Man collared for coke
Woman arrested for prostitution in Guilderland

By Nicole Fay Barr

GUILDERLAND — A routine traffic stop led police to arrest a professional escort for prostitution and to charge her client with possession of cocaine.

Nicole M. Knight, of 169 Waite Road, Amsterdam, was arrested on Sept. 1, for prostitution, a misdemeanor.

Michael J. Iwanos, 45, of 1427 Western Ave., Guilderland, who police say had solicited sex from Knight, was charged with criminal possession of a controlled substance, a felony.

Guilderland Police say that Knight, who works for Wild Orchids, a Schenectady escort service, charged Iwanos $100 for oral sex, at the Best Western hotel in McKownville.

An employee for Wild Orchids, who refused to give her name to The Enterprise, said that the women who work there do not provide any illegal services.

Each employee, including Knight, signed a contract agreeing to this, she said. Knight was fired after her arrest, the woman said.

Employees of the business are upset, she said, that "one bad apple" can hurt Wild Orchids’ reputation like this.

"We’ve been in business for a long time," she said.

But, she added of Knight, "On the other hand, she says this isn’t true. I try to give everybody the benefit of the doubt. She’s a good person; she’s very nice."

The woman declined further comment about the type of services Wild Orchids provides.

In the phone book, its ad describes the business as an "exotic escort service" that uses discreet billing. The ad says Wild Orchids provides "upscale women for upscale gentlemen," and participates in "no illegal services."

Guilderland Police were led to Best Western after a traffic stop. After midnight on Sept. 1, said Guilderland Lieutenant Carol Lawlor, officers pulled over a car driven by Jonathan Eisler. They found that he was wanted by the Saratoga Police, she said.

Eisler, 22, has the same address as Knight. Lawlor said she was unaware of Eisler’s relationship to Knight, but said, "It’s not like he’s employed by Wild Orchids or anything."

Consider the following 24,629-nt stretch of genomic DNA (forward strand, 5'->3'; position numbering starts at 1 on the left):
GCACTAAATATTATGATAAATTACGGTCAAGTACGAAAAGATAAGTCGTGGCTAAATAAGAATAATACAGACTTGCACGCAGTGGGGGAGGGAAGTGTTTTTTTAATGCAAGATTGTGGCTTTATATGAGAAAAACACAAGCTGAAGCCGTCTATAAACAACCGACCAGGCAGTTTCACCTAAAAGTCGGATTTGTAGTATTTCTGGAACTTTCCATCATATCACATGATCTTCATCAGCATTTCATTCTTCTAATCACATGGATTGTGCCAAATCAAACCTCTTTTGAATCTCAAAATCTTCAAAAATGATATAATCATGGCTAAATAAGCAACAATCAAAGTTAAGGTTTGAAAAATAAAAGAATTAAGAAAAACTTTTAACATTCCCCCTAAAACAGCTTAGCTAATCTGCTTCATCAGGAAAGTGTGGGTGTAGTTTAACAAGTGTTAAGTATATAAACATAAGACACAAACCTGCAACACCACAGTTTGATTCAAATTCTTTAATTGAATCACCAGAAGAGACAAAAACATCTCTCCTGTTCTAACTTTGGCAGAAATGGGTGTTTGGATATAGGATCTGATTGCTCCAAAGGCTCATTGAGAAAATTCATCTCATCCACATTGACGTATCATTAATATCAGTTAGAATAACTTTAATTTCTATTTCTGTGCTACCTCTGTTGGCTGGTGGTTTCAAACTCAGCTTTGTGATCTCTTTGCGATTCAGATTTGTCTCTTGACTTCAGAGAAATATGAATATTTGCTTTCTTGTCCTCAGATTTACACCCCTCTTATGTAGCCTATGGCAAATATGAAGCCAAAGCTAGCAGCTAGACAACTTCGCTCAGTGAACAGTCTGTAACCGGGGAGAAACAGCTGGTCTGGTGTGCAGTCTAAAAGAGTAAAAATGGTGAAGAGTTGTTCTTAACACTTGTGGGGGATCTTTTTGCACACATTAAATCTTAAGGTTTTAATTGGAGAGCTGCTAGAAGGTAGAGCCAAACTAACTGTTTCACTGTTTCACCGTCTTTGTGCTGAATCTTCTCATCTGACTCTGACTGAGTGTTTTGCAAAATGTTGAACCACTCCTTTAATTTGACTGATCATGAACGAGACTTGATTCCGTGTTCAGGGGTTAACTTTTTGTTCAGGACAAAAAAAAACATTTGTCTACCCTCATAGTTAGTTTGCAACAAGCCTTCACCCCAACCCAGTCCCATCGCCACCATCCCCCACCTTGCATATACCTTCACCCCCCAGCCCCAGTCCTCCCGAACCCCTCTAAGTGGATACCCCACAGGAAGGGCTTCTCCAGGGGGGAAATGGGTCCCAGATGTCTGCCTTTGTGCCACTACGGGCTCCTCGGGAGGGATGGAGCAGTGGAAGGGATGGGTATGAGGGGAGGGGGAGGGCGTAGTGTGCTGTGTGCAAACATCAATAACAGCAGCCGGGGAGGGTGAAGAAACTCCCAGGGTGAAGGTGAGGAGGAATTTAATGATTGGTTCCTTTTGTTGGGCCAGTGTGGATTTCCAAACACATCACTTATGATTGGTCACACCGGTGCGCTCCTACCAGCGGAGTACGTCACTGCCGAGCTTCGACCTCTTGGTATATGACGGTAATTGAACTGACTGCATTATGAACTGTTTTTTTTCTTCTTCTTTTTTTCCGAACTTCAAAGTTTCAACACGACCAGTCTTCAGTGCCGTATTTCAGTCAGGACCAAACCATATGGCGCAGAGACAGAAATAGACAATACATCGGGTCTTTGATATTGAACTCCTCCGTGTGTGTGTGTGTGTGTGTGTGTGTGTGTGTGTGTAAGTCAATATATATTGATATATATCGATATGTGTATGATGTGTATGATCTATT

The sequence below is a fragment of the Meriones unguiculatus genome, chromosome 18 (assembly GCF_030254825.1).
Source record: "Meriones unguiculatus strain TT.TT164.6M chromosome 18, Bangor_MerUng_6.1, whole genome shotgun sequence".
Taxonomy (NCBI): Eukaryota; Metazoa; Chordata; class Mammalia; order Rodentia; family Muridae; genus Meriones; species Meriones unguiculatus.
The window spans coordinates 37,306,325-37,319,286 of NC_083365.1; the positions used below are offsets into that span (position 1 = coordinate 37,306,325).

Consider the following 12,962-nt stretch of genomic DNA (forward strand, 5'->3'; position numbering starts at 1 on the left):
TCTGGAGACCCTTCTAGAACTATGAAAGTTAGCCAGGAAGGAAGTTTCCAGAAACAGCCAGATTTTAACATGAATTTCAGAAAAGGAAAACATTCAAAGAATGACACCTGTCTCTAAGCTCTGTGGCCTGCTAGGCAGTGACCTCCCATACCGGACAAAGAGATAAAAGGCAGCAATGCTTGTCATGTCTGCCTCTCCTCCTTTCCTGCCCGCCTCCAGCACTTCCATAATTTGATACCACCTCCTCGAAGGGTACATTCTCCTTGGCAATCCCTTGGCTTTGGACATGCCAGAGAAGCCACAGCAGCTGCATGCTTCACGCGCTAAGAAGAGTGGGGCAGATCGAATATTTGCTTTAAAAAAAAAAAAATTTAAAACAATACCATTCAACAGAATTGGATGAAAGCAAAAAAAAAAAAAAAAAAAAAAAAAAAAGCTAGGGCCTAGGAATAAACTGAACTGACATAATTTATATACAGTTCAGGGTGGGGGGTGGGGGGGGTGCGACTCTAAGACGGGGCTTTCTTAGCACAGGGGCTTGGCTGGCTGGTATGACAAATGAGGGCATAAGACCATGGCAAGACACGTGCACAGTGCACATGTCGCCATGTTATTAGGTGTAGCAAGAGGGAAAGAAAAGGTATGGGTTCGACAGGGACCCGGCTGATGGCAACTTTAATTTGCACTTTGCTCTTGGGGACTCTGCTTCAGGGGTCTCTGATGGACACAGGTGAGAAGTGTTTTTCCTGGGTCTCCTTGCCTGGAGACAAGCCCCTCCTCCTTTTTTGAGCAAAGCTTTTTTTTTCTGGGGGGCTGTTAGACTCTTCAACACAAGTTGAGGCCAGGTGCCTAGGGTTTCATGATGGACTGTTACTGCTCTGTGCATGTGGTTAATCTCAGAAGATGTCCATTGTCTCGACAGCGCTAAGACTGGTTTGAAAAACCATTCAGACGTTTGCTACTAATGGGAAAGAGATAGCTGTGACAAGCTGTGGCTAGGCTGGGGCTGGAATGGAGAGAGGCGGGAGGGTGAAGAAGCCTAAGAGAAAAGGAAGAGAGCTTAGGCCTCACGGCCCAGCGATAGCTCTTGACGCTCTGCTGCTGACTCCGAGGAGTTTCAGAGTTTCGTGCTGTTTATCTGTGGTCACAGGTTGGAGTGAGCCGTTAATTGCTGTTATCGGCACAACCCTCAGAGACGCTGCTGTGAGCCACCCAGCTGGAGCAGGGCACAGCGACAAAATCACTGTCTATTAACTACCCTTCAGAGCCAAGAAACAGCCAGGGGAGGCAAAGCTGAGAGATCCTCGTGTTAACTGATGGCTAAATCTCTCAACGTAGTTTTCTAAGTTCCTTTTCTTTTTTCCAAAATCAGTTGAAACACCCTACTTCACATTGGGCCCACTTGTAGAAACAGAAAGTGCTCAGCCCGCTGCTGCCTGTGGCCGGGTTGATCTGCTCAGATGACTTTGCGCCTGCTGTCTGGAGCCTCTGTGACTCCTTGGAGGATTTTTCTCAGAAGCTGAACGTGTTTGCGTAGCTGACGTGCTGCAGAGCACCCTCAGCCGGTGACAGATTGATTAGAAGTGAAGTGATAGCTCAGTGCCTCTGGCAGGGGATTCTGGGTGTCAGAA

During Eisler’s arrest, officers saw that his passenger, Knight, appeared to be impaired by drugs, Lawlor said.

Knight told police that she knew there were drugs in Room 236 of the Best Western hotel, Lawlor said. Police investigated and found Iwanos in that room. He allowed officers to search the room, Lawlor said.

Police found a bag of white powder, believed to be cocaine, and other related items, under the mattress of the bed, the arrest report says. Iwanos was then charged with possession of cocaine.

Iwanos told police that, earlier, he had paid Knight $100 in cash for oral sex, the report says. She was then arrested for prostitution.

Suparmanto, the manager of Best Western who goes by one name, told The Enterprise that he didn’t know why two of his guests were arrested on Sept. 1.

Police came into the hotel, went straight upstairs, and, a few minutes later, escorted Knight and Iwanos out, Suparmanto said.

"We weren’t informed about why they were arrested," he said. "There was no commotion at all."

The next day, Suparmanto said, the hotel’s housekeeping manager cleaned the room. All Iwanos left behind were a few beer bottles, he said.

"We really don’t know what our guests are doing in their rooms," Suparmanto said. "They pay for the room and it’s theirs. They can do whatever they want."

Asked why Iwanos was not arrested for soliciting prostitution, Lawlor said she didn’t know. Perhaps he will be charged later, when he appears in town court, she said.

Prostitution arrests are rare in Guilderland, Lawlor said. The last one was years ago, she said.

Guilderland Police do not have a policy for arrests of prostitutes and their clients, she said; the department follows the penal law guidelines.

Neither Knight nor Iwanos could be reached for comment this week. They are both scheduled to appear in town court at a later date.

RPI takes in displaced students